Italy and Greece have also been working to stem the tide of refugees and migrants crossing the Mediterranean Sea to Europe. The Saudi Gazette interviewed a man named Hassan from Somalia, who is part of a growing surge of people from African nations seeking new routes to flee poverty, war and persecution.

Hassan’s journey

Hassan had paid a human smuggler $1,000 to guide him overland through Central America to reach Mexico in the hope of crossing into the United States.

According to the Saudi Gazette:

“Hassan reached Mexico in December, after a four-month journey that included a flight from Somalia to Brazil, and then across seven countries on bus, boat and foot. He has spent $10,000 so far, hiding dollar bills in his underwear and socks.”

The routes to Europe have become more difficult, said Claudette Walls, head of the field office for the International Organization for Migration (IOM) in Mexico’s city of Tapachula.

“What’s happening in the Mediterranean is that it’s becoming more and more hazardous and difficult to take that route,” Walls said.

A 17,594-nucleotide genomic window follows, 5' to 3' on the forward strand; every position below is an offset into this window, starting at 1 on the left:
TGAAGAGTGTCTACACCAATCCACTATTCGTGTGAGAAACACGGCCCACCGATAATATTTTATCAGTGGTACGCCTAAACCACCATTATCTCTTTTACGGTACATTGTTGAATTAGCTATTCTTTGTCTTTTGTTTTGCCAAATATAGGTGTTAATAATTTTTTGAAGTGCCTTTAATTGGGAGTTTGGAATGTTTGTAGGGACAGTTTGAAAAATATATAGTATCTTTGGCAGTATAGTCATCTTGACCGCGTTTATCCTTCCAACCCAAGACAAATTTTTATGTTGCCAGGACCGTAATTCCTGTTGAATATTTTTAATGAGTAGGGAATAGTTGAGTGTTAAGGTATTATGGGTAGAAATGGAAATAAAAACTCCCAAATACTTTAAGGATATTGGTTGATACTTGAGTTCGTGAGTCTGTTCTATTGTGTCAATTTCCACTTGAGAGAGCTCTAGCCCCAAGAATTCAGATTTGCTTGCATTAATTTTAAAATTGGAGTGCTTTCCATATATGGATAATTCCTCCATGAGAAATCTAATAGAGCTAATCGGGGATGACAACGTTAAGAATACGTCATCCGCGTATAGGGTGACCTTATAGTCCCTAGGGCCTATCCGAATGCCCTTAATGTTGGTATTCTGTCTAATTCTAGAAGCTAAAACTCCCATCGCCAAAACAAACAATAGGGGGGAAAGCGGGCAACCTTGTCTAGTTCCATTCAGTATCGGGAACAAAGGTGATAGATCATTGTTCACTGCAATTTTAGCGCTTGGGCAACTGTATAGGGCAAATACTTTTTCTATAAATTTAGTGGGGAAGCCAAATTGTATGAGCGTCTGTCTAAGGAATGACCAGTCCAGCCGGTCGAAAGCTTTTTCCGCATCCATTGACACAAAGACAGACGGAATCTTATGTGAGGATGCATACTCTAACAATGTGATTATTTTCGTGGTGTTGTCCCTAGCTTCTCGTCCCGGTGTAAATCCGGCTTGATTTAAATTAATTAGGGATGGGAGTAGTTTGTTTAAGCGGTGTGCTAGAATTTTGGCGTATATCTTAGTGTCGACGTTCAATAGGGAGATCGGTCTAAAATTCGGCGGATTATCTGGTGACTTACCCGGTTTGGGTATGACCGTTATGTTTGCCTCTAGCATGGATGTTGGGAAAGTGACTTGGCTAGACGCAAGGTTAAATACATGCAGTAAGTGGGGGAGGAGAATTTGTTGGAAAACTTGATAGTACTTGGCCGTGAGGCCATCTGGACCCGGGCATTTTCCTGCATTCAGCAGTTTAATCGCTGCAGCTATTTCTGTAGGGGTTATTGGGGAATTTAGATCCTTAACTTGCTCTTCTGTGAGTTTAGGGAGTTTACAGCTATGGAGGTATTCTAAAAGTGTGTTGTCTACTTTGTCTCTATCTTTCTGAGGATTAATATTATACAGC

An increasingly popular alternative route is through Latin America coming all the way up to Mexico and then on to the U.S. has become another route.

Many migrants from Africa fly to Ecuador and Brazil where few visa restrictions allow an easy point of entry into the Americas.

A trickle becomes a steady flow

African migrants first started arriving in Mexico in 2013, according to the Saudi Gazette. It was a trickle at first, around six a day, mainly through Tapachula along Mexico’s southern border with Guatemala.

Hundreds now turn up every day. Last year between 150 to 700 African migrants arrived per day at Tapachula – with a total of 19,000 migrants arriving from Africa and Haiti in 2016 – according to Mexican government figures.

‘Catch and release’

A U.S. Border Patrol agent who works out of the El Centro sector of Southern California, told WND the “catch and release” policy implemented by President Obama has led to an “open season” on the U.S. border from all manner of foreign countries.